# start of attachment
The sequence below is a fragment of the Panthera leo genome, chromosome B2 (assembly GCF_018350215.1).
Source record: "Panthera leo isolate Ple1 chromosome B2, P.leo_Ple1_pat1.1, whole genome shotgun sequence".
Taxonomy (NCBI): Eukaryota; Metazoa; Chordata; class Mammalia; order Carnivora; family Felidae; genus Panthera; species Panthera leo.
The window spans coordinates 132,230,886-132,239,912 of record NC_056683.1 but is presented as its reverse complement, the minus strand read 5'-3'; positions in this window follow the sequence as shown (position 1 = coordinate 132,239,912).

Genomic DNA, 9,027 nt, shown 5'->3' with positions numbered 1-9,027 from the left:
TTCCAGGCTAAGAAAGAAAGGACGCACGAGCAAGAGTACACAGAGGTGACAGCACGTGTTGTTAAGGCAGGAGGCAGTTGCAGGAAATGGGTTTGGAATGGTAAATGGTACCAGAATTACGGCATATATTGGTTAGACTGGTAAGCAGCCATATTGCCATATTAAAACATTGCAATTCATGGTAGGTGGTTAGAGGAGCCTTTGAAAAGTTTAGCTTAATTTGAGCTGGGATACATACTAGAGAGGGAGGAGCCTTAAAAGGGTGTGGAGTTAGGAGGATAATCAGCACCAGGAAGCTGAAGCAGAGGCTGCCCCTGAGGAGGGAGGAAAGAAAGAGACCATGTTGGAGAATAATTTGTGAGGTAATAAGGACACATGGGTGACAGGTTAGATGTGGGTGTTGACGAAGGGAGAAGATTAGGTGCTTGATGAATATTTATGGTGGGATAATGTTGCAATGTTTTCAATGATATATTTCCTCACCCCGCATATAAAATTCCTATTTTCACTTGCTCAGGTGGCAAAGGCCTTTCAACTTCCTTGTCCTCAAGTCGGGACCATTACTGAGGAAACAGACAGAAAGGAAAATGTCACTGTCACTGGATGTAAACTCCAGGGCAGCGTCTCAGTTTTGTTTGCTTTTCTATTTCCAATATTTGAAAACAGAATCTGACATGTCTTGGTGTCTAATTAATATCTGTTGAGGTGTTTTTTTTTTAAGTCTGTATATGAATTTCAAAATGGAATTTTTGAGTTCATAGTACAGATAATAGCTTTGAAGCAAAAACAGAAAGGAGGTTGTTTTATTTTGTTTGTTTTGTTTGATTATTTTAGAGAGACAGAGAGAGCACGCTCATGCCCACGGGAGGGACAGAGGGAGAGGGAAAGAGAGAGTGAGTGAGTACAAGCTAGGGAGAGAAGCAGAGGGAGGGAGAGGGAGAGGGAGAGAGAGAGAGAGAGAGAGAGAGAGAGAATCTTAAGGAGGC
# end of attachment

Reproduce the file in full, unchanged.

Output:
The sequence below is a fragment of the Panthera leo genome, chromosome B2 (assembly GCF_018350215.1).
Source record: "Panthera leo isolate Ple1 chromosome B2, P.leo_Ple1_pat1.1, whole genome shotgun sequence".
Taxonomy (NCBI): Eukaryota; Metazoa; Chordata; class Mammalia; order Carnivora; family Felidae; genus Panthera; species Panthera leo.
The window spans coordinates 132,230,886-132,239,912 of record NC_056683.1 but is presented as its reverse complement, the minus strand read 5'-3'; positions in this window follow the sequence as shown (position 1 = coordinate 132,239,912).

Genomic DNA, 9,027 nt, shown 5'->3' with positions numbered 1-9,027 from the left:
TTCCAGGCTAAGAAAGAAAGGACGCACGAGCAAGAGTACACAGAGGTGACAGCACGTGTTGTTAAGGCAGGAGGCAGTTGCAGGAAATGGGTTTGGAATGGTAAATGGTACCAGAATTACGGCATATATTGGTTAGACTGGTAAGCAGCCATATTGCCATATTAAAACATTGCAATTCATGGTAGGTGGTTAGAGGAGCCTTTGAAAAGTTTAGCTTAATTTGAGCTGGGATACATACTAGAGAGGGAGGAGCCTTAAAAGGGTGTGGAGTTAGGAGGATAATCAGCACCAGGAAGCTGAAGCAGAGGCTGCCCCTGAGGAGGGAGGAAAGAAAGAGACCATGTTGGAGAATAATTTGTGAGGTAATAAGGACACATGGGTGACAGGTTAGATGTGGGTGTTGACGAAGGGAGAAGATTAGGTGCTTGATGAATATTTATGGTGGGATAATGTTGCAATGTTTTCAATGATATATTTCCTCACCCCGCATATAAAATTCCTATTTTCACTTGCTCAGGTGGCAAAGGCCTTTCAACTTCCTTGTCCTCAAGTCGGGACCATTACTGAGGAAACAGACAGAAAGGAAAATGTCACTGTCACTGGATGTAAACTCCAGGGCAGCGTCTCAGTTTTGTTTGCTTTTCTATTTCCAATATTTGAAAACAGAATCTGACATGTCTTGGTGTCTAATTAATATCTGTTGAGGTGTTTTTTTTTTAAGTCTGTATATGAATTTCAAAATGGAATTTTTGAGTTCATAGTACAGATAATAGCTTTGAAGCAAAAACAGAAAGGAGGTTGTTTTATTTTGTTTGTTTTGTTTGATTATTTTAGAGAGACAGAGAGAGCACGCTCATGCCCACGGGAGGGACAGAGGGAGAGGGAAAGAGAGAGTGAGTGAGTACAAGCTAGGGAGAGAAGCAGAGGGAGGGAGAGGGAGAGGGAGAGAGAGAGAGAGAGAGAGAGAGAGAGAATCTTAAGGAGGC